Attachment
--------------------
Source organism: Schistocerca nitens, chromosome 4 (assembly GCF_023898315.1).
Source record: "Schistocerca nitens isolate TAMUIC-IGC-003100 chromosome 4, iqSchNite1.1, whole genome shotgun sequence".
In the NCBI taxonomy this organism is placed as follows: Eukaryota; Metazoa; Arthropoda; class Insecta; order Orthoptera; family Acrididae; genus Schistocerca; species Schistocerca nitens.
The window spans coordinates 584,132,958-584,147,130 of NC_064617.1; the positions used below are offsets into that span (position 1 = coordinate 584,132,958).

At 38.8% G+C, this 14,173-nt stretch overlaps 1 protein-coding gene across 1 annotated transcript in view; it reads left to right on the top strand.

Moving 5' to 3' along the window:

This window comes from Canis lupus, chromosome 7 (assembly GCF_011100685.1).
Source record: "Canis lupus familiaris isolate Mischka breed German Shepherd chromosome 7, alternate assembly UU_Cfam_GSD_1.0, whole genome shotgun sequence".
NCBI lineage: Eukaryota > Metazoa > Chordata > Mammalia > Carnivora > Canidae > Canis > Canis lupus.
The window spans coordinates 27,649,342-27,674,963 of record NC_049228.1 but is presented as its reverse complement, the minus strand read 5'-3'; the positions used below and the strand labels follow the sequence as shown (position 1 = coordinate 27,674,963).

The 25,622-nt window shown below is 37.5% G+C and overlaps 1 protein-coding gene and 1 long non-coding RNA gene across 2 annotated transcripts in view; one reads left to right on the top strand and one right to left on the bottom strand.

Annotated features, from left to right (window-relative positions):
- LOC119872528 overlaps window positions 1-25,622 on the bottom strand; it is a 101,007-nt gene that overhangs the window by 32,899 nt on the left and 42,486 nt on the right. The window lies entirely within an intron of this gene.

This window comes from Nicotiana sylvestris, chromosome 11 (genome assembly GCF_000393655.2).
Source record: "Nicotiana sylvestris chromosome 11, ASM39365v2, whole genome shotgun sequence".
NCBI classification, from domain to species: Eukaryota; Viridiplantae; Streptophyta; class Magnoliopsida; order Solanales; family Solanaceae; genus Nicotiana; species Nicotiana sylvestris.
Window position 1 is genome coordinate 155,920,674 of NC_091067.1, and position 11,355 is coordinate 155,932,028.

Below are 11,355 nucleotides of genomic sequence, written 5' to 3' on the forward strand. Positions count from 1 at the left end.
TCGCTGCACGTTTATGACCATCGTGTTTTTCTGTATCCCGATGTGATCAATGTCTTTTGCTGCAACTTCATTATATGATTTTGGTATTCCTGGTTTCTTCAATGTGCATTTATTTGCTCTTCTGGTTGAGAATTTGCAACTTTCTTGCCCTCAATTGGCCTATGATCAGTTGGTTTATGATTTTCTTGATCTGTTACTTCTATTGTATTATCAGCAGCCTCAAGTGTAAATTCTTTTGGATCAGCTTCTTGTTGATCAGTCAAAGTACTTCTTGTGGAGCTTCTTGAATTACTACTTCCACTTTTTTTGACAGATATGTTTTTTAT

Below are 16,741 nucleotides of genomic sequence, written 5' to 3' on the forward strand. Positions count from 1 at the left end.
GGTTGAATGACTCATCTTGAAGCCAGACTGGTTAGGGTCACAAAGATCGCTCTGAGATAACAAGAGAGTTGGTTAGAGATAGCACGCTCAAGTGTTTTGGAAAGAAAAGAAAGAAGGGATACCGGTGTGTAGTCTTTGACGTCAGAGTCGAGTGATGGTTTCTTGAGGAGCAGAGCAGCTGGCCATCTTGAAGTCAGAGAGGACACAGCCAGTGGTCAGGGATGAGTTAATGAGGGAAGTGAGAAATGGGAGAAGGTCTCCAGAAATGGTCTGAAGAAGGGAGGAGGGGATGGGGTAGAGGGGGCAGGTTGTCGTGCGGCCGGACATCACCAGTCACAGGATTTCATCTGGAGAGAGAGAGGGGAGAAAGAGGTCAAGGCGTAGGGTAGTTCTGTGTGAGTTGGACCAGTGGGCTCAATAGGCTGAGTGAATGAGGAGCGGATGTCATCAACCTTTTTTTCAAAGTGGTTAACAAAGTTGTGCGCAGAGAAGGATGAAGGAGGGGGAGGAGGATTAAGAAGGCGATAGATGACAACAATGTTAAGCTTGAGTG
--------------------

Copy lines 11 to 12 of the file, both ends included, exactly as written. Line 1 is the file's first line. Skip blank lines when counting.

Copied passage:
The 25,622-nt window shown below is 37.5% G+C and overlaps 1 protein-coding gene and 1 long non-coding RNA gene across 2 annotated transcripts in view; one reads left to right on the top strand and one right to left on the bottom strand.

Annotated features, from left to right (window-relative positions):